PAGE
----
Towards a Comprehensive Diagnostic Assay for Scoliosis

Cédric Julien; Kristen Fay Gorman; Marie-Yvonne Akoume; Alain Moreau

Disclosures

Personalized Medicine. 2013;10(1):97-103. 

In This Article

Characterization of Biological Endophenotypes Associated With AIS

To address the phenotypic and genotypic heterogeneity of AIS, we identified a common disease mechanism among all patients and then subdivided these patients based on their biochemistry. These biological endophenotypes, defined by Moreau et al., can then partition biological variation and thus increase the power to detect genetic associations.[8–11] By definition, an endophenotype is a term from genetic epidemiology used to parse behavioral symptoms into more stable phenotypes with a clear genetic connection.[101] This notion was first suggested by Bernard John and Kenneth R Lewis in an article called "Chromosome variability and geographic distribution in insects", where a specific geographic distribution of insects is more likely due to internal endophenotypes instead of obvious external phenotypes.[12] The concept of endophenotypes has been widely applied to complex psychiatric disorders such as schizophrenia. Endophenotypes are believed to have a polygenic background with multifactorial origins. They are associated with illness in the population, are heritable and can manifest in an individual whether disease is active or not, and endophenotypes segregate with illness within families.[13,14] Moreover, endophenotypes are usually present in affected and nonaffected family members at a higher rate than in the general population.[15]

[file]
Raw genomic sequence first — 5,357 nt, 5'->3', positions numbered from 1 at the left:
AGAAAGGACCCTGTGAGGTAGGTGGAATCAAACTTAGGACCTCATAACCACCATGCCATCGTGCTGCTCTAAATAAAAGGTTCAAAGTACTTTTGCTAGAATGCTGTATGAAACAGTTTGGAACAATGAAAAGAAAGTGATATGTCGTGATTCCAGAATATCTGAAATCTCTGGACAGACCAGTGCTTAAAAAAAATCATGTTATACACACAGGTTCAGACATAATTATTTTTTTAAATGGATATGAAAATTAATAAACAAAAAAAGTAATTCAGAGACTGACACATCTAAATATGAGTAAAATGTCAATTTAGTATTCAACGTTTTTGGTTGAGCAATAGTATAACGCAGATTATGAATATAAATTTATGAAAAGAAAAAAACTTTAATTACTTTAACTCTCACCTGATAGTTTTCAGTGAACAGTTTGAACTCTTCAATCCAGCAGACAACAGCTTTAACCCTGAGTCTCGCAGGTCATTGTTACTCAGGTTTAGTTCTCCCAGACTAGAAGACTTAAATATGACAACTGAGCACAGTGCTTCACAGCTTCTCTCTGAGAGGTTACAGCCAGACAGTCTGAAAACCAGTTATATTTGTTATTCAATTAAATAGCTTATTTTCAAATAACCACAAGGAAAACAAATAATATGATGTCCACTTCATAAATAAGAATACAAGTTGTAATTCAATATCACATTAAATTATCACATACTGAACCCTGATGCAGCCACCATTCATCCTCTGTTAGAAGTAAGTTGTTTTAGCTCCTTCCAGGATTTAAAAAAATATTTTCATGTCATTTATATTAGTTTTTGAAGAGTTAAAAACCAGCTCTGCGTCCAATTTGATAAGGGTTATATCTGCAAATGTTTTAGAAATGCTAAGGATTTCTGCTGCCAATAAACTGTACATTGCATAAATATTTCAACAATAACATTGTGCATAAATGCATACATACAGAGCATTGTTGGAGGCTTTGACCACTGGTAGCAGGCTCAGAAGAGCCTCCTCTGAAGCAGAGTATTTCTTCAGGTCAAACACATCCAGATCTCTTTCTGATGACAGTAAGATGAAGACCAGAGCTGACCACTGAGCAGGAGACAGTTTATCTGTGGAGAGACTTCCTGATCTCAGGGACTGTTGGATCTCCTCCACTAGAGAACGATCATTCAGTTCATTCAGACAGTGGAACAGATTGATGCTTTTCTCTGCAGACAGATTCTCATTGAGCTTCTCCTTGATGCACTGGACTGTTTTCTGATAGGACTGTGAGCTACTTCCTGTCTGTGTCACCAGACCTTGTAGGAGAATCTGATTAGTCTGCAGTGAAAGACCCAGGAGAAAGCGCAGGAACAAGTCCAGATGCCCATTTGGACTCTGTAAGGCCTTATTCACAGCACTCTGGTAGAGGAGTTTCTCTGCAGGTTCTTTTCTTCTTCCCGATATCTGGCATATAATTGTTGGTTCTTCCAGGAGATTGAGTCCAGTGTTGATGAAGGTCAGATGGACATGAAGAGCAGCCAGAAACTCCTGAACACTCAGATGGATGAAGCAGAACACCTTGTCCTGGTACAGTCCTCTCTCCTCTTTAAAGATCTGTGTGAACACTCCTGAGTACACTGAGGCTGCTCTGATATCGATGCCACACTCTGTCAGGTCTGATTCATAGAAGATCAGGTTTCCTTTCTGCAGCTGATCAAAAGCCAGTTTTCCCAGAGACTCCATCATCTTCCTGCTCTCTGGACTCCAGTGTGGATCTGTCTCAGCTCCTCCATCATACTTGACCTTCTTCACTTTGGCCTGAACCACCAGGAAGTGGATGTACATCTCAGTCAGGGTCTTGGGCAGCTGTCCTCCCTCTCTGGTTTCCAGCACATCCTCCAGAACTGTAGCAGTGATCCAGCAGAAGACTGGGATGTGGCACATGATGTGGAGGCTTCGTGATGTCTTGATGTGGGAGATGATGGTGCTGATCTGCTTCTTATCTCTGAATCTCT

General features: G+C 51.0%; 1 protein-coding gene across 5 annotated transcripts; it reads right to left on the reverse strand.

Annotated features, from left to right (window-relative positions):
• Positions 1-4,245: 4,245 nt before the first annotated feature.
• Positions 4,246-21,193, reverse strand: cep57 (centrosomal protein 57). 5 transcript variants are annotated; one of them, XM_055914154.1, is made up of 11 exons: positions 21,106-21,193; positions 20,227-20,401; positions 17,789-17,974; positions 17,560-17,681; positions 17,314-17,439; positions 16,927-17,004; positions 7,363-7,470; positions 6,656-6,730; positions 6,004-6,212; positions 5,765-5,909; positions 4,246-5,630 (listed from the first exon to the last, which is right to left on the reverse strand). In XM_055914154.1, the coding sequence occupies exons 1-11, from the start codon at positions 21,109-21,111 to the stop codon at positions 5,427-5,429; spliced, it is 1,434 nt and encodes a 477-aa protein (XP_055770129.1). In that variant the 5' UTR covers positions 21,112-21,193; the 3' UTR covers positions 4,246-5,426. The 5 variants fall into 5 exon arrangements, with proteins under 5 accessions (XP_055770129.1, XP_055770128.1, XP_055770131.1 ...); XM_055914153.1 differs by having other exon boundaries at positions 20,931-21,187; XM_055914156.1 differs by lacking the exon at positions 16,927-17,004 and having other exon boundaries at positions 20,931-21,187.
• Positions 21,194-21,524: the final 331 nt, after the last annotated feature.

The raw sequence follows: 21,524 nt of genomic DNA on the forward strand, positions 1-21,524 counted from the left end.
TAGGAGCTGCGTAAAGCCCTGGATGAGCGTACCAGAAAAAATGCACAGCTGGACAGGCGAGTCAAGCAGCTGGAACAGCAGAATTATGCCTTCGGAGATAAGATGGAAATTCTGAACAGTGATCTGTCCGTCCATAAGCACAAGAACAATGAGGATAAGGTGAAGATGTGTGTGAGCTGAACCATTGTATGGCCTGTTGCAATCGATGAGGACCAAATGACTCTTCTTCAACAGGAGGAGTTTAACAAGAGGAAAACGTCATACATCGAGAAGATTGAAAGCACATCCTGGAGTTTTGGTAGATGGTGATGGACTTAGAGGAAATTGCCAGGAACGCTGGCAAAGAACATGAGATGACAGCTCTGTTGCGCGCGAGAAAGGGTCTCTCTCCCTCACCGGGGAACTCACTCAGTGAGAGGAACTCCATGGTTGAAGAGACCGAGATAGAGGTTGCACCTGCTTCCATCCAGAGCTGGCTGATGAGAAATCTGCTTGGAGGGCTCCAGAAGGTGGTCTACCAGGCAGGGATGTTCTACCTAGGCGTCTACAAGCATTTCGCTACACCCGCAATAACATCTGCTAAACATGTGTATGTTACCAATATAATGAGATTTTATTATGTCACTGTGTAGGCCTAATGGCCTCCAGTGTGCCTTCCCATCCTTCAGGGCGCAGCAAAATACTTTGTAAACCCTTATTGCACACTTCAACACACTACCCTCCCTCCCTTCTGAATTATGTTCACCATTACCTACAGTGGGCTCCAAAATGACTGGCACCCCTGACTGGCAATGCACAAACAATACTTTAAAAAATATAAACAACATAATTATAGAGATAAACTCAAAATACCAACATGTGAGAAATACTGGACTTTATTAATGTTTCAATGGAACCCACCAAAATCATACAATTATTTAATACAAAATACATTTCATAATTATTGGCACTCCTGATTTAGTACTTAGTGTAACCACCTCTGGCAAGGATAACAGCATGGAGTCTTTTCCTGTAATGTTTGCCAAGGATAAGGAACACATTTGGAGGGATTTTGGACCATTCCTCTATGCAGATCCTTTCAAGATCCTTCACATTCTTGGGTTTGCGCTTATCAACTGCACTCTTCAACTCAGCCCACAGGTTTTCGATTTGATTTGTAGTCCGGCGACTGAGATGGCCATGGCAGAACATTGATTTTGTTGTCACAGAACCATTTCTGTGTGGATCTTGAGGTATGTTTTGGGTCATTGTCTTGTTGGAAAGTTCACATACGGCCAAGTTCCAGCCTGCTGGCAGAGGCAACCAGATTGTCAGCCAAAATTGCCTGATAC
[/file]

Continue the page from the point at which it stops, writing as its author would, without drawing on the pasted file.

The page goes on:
In complex genetic disorders such as AIS, endophenotypes have potential utility both in identifying risk genes and in illuminating the pathophysiology. We have identified three distinct heritable endophenotypes for AIS, based on the previously reported G inhibitory (Gi) signaling dysfunction in AIS patients.[11] Using multiple cell types, a whole-cell assay was developed using cellular dielectric spectroscopy to measure the activity of G-protein-coupled receptors among AIS patients, controls and asymptomatic children with a family history of AIS. These observations led us to classify patients into three distinct groups (referred to as FG1, FG2 and FG3), depending on the maximal Gi response observed after stimulation. This disparity is very specific, as such patterns are not observable among healthy controls. The use of these endophenotypes has allowed for in-house patient stratification that has been correlated to explicit molecular expression profiles and differential prognoses [Yuan Q et al. Genome-wide expression profiling of idiopathic scoliosis endophenotypes (2012), Manuscript in preparation]. The use of endophenotypes has allowed us to highlight some specific clinical features of the disease. Importantly, the occurrence of severe scoliosis cases (Cobb angle ≥45°) is strikingly different among each biological endophenotype. In our French–Canadian pediatric cohort, the percentages of severe cases are 13% for FG1, 60% for FG2 and 27% for FG3 endophenotype. These findings are currently being validated in two independent cohorts. Of note, our blood tests should be viewed first as prognosis tools in affected patients to establish at an early stage the risk of disease progression. However, the same tests applied to asymptomatic children at risk (e.g., offspring of scoliotic parents) could be used to predict the risk of developing scoliosis before disease onset.

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